Parents accuse Hawaii dentist of leaving daughter, 3, with brain damage
HONOLULU — The parents of a 3-year-old in a “vegetative state” are suing a Kailua, Hawaii, dentist, alleging negligence and dangerous conduct that left the girl with massive, irreversible brain damage.
The lawsuit filed against Lilly Geyer and her practice, Island Dentistry for Children, alleges improper medications with incorrect dosages were administered to Finley Boyle on December 3, 2013, according to court documents filed this week.
“As a direct and proximate result of the medications administered to (Finley) by defendants, (Finley) suffered cardiac arrest during her dental procedure,” the lawsuit said.
It also alleges that as a further result of administering improper medications, Finley “suffered severe and permanent brain damage.”
Geyer and Geyer’s attorney, John Nishimoto, did not respond to repeated requests by CNN for comment. The Island Dentistry website states it has been permanently closed and directs patients to an e-mail address.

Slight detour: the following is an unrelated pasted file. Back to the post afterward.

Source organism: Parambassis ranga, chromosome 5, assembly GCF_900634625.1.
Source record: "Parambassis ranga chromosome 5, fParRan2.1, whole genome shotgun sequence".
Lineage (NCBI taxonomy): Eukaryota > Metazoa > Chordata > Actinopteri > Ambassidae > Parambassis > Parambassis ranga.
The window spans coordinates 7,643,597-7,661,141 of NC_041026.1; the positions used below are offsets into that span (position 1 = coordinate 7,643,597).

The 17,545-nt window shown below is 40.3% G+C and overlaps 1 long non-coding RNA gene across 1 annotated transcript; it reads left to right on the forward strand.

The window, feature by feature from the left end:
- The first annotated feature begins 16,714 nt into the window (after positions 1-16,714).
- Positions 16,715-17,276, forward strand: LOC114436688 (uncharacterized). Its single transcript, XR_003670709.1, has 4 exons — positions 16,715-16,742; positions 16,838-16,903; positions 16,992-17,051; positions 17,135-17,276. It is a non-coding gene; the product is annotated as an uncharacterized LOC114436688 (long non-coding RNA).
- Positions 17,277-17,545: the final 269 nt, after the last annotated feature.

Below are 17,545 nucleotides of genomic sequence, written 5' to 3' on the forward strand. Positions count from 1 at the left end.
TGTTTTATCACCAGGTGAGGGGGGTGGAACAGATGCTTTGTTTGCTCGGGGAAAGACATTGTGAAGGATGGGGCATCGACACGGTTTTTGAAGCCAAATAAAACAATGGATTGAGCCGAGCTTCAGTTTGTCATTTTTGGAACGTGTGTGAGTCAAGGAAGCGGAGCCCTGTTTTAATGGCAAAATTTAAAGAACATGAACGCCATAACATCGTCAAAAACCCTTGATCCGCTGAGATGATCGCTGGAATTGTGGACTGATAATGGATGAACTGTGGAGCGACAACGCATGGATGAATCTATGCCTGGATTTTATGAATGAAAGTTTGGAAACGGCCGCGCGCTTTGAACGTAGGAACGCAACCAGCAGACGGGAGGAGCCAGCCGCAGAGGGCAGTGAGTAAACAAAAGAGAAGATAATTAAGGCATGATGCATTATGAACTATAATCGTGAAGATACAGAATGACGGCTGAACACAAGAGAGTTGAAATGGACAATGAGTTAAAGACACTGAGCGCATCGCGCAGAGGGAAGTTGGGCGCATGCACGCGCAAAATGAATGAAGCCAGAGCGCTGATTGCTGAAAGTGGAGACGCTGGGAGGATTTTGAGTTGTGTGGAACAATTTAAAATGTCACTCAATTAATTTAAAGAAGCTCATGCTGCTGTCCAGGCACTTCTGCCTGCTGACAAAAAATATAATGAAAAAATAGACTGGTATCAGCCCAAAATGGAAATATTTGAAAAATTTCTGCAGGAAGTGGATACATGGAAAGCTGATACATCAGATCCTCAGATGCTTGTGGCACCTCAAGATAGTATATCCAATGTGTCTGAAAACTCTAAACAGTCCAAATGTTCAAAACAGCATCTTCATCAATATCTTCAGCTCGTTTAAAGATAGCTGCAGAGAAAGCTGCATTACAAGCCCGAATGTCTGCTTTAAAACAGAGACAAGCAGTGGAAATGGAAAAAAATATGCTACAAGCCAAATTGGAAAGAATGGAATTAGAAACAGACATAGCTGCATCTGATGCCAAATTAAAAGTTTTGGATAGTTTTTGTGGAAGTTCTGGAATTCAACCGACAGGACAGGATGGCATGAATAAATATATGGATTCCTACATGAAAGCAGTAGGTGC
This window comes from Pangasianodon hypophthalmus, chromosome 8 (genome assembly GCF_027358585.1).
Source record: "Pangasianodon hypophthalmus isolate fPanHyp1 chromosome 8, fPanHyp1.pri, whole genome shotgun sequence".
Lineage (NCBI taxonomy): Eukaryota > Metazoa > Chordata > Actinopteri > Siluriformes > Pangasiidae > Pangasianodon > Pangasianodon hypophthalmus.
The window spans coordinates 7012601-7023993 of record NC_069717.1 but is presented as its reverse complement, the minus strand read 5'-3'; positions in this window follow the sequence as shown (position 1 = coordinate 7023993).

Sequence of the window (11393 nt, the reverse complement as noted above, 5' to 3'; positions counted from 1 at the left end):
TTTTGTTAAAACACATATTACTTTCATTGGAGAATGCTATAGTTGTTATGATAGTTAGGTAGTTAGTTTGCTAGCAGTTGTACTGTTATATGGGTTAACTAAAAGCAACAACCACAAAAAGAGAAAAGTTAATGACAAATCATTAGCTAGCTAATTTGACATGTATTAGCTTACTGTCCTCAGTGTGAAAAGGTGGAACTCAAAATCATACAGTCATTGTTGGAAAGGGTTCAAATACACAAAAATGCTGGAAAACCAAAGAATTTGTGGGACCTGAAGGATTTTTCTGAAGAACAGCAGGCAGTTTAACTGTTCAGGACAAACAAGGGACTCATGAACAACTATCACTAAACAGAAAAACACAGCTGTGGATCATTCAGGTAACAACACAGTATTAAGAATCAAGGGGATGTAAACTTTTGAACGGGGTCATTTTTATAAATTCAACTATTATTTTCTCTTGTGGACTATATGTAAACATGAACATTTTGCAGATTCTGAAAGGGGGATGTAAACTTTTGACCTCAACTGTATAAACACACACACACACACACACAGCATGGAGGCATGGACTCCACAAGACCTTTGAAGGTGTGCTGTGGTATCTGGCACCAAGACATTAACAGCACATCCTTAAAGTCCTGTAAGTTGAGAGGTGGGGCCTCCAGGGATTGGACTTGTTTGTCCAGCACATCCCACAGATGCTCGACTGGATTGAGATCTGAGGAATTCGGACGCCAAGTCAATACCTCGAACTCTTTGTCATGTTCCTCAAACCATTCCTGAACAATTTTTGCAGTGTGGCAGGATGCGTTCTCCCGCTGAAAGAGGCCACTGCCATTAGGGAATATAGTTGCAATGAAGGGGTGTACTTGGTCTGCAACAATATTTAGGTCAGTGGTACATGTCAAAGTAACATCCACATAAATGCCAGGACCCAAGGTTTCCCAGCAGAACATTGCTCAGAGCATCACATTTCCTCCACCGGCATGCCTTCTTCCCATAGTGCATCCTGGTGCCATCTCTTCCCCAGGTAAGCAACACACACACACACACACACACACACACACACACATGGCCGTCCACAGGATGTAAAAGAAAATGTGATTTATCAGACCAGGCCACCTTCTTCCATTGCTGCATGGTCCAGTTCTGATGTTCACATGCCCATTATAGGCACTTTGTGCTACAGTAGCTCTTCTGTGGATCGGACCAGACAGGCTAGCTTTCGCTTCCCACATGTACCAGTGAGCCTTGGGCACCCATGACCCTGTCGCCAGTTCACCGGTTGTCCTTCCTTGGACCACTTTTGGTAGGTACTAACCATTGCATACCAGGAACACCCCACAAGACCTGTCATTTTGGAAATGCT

The lawsuit, filed Monday in Hawaii’s First Circuit Court, also alleges Geyer did not have a plan or procedures in place to respond to medical emergencies, such as the one Finley suffered. It seeks unspecified damages.
Finley’s mother, Ashley Boyle, said she first took her daughter to the dentist in November, when she was told her daughter needed six fillings and four root canals, she said.
They returned to the dentist in December to undergo the root canals, Boyle said.
The parents allege that Finley was sedated and left unmonitored for 26 minutes.
Finley was moved from a hospital to a hospice in late December.
“She will probably not be with us much longer,” Boyle said.
Finley’s pediatric neurologist, Dr. Gregory Yen, said the girl has been in a “persistent vegetative state” since she was brought to him a month ago.
Finley has undergone four MRIs on her brain, which have shown severe damage, the doctor said.
It is difficult to say how long Finley will be alive, Yen said.